PASS Elections: Why I’m leaving the board

It’s PASS Election time, and this year, there are no serving board members on the ballot.

Two years ago, Adam Jorgensen, Denise McInerney and I were elected to the PASS board, serving two-year terms. Since then, Adam and Denise have both been elected as Vice-Presidents of PASS, and will remain on the board in that role. Of the previous VPs, Douglas McDowell is stepping off the board, while Tom LaRock has become President (the current President, Bill Graziano, becoming Immediate-Past President and the current IPP, Rushabh Mehta, stepping off the board).

So instead of the vote being to replace or re-elect Adam, Denise and me, we see Douglas and Rushabh leaving the board.

This leaves the question of me. I could run again this year, but instead have decided to take a break from the board.

Being on the PASS board is a great way to serve the SQL community, and I’m all about serving – it’s a large part of what drives me. In fact, I often think I’m better at serving than pursuing my own vision. Sometimes I think I’d make a great case study for psychologists. Other times, I think I’d they’d just roll their eyes and say “No, we see people like you all the time, you’re a classic <insert term here>.”

I was asked to be on the board just over two years ago, when PASS gathered people from the UK, Nordic and Australian regions to discuss the globalisation of PASS. Greg Low and I were there from Australia, and when JRJ, Raoul Ilyes and I were asked to be on the board, I accepted. All three of us did. Because Raoul was ineligible to become a director (he’d recently taken a job with SolidQ, and PASS has rules about having more than two board members from the same company), we were put in as board advisors. As I was already involved, I ran for election to be a director at the end of the year (two years ago). JRJ was chosen by the board to take over Andy Warren’s position when he left the board mid-term. And so the story of PASS globalisation continued with JRJ and me as directors.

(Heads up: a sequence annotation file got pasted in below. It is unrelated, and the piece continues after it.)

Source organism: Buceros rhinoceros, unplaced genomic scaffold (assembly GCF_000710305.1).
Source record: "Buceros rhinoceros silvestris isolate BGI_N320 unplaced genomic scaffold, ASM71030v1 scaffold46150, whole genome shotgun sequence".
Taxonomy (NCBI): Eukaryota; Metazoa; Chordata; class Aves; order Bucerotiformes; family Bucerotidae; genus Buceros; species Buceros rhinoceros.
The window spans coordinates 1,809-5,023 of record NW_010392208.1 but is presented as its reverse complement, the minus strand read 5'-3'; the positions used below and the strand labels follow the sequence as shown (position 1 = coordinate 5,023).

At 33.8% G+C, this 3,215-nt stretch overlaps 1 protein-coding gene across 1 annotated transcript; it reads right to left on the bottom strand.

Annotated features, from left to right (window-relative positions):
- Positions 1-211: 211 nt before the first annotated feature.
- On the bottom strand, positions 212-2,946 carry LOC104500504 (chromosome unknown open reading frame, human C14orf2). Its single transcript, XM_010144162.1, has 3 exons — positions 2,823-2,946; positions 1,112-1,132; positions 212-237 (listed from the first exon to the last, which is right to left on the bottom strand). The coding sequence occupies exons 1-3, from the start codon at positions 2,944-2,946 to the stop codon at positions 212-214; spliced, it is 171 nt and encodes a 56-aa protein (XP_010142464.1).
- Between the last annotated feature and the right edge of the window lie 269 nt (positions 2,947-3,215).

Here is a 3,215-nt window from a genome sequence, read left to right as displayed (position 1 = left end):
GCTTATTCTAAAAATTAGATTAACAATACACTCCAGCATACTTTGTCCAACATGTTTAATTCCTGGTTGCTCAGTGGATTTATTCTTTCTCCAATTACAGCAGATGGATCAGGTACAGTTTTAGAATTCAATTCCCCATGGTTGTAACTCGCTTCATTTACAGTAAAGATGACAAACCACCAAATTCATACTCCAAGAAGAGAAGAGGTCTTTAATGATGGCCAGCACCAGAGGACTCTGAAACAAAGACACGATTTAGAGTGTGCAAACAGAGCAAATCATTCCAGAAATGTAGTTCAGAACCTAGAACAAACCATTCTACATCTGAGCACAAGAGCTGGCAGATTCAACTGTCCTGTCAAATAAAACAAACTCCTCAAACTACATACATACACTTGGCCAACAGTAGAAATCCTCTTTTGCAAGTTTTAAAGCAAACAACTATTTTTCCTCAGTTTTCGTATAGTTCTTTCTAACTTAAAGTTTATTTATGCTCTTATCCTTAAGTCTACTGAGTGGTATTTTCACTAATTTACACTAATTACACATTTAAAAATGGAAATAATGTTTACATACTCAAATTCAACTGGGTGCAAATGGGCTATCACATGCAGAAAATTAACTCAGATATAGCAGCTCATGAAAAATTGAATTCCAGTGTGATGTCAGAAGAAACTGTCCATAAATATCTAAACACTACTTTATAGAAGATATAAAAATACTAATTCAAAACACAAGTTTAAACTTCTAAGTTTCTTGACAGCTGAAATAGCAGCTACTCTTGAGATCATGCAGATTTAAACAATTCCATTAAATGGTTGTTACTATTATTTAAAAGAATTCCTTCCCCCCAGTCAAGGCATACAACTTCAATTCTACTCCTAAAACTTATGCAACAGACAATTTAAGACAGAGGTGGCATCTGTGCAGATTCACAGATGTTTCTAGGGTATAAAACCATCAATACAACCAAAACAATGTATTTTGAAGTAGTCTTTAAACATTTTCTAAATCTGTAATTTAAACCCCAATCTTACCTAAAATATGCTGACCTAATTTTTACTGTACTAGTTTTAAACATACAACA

Being a board member from Australia has been tough, but if it was that alone, I’d make it work. I’ve got up plenty of early mornings to be in meetings. But there’s more. I run a business (LobsterPot Solutions) out of Adelaide, which is a tough market. We also have staff in Melbourne and now Canberra (Julie’s moved there) too, and take on clients all around Australia and overseas. That doesn’t mean I travel a lot, but it does take time and emotional investment.

I should travel more than I do. In fact, that’s one of the reasons why I’m leaving the board – my old back injury. It doesn’t normally affect me much, but this year, it has done more than I would’ve liked. I trained for and completed a marathon earlier in the year. I ran because I could. I’d had nine years of not being able to run, and then after working with my physiotherapist to get it back, wanted to see how far I could push it. It was hard, but I ran a marathon. I have a medal to prove it. It was hard though, and it took a lot out of me. Every injury during training was exacerbated by my back condition, and I ended up not being able to fly to the other board meetings this year. I missed the first one because it was the first week of the school year and I chose to be here for my family, but the other two were because my back simply wasn’t up to it. I attended via Skype instead, but it wasn’t the same.

Essentially, I don’t feel that I’ve been able to be as effective this year on the board as what I’d like. I see my role on the board being to stand up for what is right for the community, and being an enabler. My portfolio this year has been SQLSaturday, and the focus I’ve taken has been in enabling Karla and Niko to do what they do more effectively, and to try to make life easier for the SQLSaturday organisers, attendees and sponsors. It’s been a year of change at PASS in many ways though, and with my energy levels being lower this year than I’d’ve liked, I don’t know how well I’ve done that. I have high standards, of course.